This interview was originally posted on B. Amsterdam
First released in 1991, Python is one of the world’s most popular programming languages — it’s also the fastest-growing. And for good reason. Python is accessible and straightforward, easy to learn in comparison to the many other daunting languages. For those who have previously not dared venture into the intimidating world of programming, Python is a way in.
It’s also versatile, used for everything from web development to data science, a benefit reflected in the global leaders that use it: Google, Netflix, Dropbox, Instagram and even NASA. What’s more, Python has one of the strongest support communities; an abundance of meetups, message boards, Slack channels, conferences and passionate programmers all willing to help beginners and experts alike.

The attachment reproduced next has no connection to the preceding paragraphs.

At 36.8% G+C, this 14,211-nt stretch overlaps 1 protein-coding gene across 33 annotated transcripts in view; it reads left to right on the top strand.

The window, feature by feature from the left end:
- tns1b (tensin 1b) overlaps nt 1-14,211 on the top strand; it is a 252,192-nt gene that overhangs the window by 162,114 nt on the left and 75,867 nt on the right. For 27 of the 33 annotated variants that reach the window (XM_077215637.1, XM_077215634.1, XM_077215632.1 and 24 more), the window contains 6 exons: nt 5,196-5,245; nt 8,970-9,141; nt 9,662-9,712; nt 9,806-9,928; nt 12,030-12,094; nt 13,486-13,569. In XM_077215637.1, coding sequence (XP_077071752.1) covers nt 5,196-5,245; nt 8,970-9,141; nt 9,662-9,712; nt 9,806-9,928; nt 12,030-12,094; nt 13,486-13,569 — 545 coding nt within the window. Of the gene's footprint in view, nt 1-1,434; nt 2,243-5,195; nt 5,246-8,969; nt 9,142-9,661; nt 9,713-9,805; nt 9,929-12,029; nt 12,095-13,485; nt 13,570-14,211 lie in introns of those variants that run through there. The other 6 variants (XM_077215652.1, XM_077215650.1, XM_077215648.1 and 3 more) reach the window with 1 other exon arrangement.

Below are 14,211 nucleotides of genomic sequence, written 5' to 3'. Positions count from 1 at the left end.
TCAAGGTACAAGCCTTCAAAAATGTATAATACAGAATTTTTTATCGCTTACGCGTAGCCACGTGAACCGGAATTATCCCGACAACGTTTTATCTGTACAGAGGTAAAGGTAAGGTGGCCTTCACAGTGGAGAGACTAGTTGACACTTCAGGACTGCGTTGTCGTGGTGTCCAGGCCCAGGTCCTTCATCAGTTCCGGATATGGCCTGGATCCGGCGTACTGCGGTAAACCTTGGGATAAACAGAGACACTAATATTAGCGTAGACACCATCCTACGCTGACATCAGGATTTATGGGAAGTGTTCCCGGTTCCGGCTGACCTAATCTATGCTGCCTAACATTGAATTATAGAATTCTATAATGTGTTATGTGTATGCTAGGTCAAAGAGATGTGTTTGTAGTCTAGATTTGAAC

It was, in fact, the language’s accessibility that allowed Joris to make the leap. Joris doesn’t have a degree in computer science — something many people wrongly believe you need — but used the resources and communities fundamental to Python as the education he needed to start PythonSherpa. Today, combined with his extensive business experience, Joris offers training and mentoring from a distinctly real-world perspective.
We talked to Joris about the learning curve involved in leaving one industry for another, why the Python community is special and the most rewarding thing about teaching.
You worked in the financial markets for over ten years. Why did you leave and start teaching?
Opportunity! We live in a world where the amount of data is increasing exponentially, and businesses need to become data-driven if they want to survive. And spreadsheets aren’t sufficient for such large amounts of data. So, you need a programming language.